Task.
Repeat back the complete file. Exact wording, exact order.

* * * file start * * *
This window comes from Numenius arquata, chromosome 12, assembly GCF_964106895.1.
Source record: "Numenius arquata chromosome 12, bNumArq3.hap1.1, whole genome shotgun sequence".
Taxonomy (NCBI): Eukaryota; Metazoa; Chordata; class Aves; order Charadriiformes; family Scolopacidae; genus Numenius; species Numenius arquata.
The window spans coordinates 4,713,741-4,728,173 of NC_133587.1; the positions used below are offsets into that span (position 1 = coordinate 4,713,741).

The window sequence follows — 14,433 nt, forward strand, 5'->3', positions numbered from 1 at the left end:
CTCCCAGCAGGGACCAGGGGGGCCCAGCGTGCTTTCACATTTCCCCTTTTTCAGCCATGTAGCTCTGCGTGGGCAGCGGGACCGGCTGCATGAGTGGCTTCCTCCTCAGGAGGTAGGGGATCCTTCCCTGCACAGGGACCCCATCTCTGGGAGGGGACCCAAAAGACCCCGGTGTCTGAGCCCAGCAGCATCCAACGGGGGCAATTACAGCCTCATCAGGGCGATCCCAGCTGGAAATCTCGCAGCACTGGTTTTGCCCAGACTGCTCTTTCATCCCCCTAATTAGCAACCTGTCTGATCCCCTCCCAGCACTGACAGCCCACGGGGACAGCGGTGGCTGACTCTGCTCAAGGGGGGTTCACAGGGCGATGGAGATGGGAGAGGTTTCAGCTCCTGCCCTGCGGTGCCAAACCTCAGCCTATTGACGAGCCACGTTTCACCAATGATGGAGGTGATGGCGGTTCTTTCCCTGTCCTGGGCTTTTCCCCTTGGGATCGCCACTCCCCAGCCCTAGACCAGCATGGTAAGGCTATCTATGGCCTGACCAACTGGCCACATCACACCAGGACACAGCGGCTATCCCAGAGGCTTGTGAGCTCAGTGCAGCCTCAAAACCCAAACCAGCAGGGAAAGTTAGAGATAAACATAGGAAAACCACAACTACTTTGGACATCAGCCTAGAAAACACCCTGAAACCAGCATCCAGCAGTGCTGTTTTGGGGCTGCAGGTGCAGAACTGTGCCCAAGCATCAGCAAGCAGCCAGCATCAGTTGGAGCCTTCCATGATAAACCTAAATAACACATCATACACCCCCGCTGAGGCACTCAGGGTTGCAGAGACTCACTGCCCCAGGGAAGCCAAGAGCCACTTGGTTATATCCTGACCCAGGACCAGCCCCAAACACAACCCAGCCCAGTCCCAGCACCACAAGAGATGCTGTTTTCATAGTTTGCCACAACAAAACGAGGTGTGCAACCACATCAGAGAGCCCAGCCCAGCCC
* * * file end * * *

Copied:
This window comes from Numenius arquata, chromosome 12, assembly GCF_964106895.1.
Source record: "Numenius arquata chromosome 12, bNumArq3.hap1.1, whole genome shotgun sequence".
Taxonomy (NCBI): Eukaryota; Metazoa; Chordata; class Aves; order Charadriiformes; family Scolopacidae; genus Numenius; species Numenius arquata.
The window spans coordinates 4,713,741-4,728,173 of NC_133587.1; the positions used below are offsets into that span (position 1 = coordinate 4,713,741).

The window sequence follows — 14,433 nt, forward strand, 5'->3', positions numbered from 1 at the left end:
CTCCCAGCAGGGACCAGGGGGGCCCAGCGTGCTTTCACATTTCCCCTTTTTCAGCCATGTAGCTCTGCGTGGGCAGCGGGACCGGCTGCATGAGTGGCTTCCTCCTCAGGAGGTAGGGGATCCTTCCCTGCACAGGGACCCCATCTCTGGGAGGGGACCCAAAAGACCCCGGTGTCTGAGCCCAGCAGCATCCAACGGGGGCAATTACAGCCTCATCAGGGCGATCCCAGCTGGAAATCTCGCAGCACTGGTTTTGCCCAGACTGCTCTTTCATCCCCCTAATTAGCAACCTGTCTGATCCCCTCCCAGCACTGACAGCCCACGGGGACAGCGGTGGCTGACTCTGCTCAAGGGGGGTTCACAGGGCGATGGAGATGGGAGAGGTTTCAGCTCCTGCCCTGCGGTGCCAAACCTCAGCCTATTGACGAGCCACGTTTCACCAATGATGGAGGTGATGGCGGTTCTTTCCCTGTCCTGGGCTTTTCCCCTTGGGATCGCCACTCCCCAGCCCTAGACCAGCATGGTAAGGCTATCTATGGCCTGACCAACTGGCCACATCACACCAGGACACAGCGGCTATCCCAGAGGCTTGTGAGCTCAGTGCAGCCTCAAAACCCAAACCAGCAGGGAAAGTTAGAGATAAACATAGGAAAACCACAACTACTTTGGACATCAGCCTAGAAAACACCCTGAAACCAGCATCCAGCAGTGCTGTTTTGGGGCTGCAGGTGCAGAACTGTGCCCAAGCATCAGCAAGCAGCCAGCATCAGTTGGAGCCTTCCATGATAAACCTAAATAACACATCATACACCCCCGCTGAGGCACTCAGGGTTGCAGAGACTCACTGCCCCAGGGAAGCCAAGAGCCACTTGGTTATATCCTGACCCAGGACCAGCCCCAAACACAACCCAGCCCAGTCCCAGCACCACAAGAGATGCTGTTTTCATAGTTTGCCACAACAAAACGAGGTGTGCAACCACATCAGAGAGCCCAGCCCAGCCC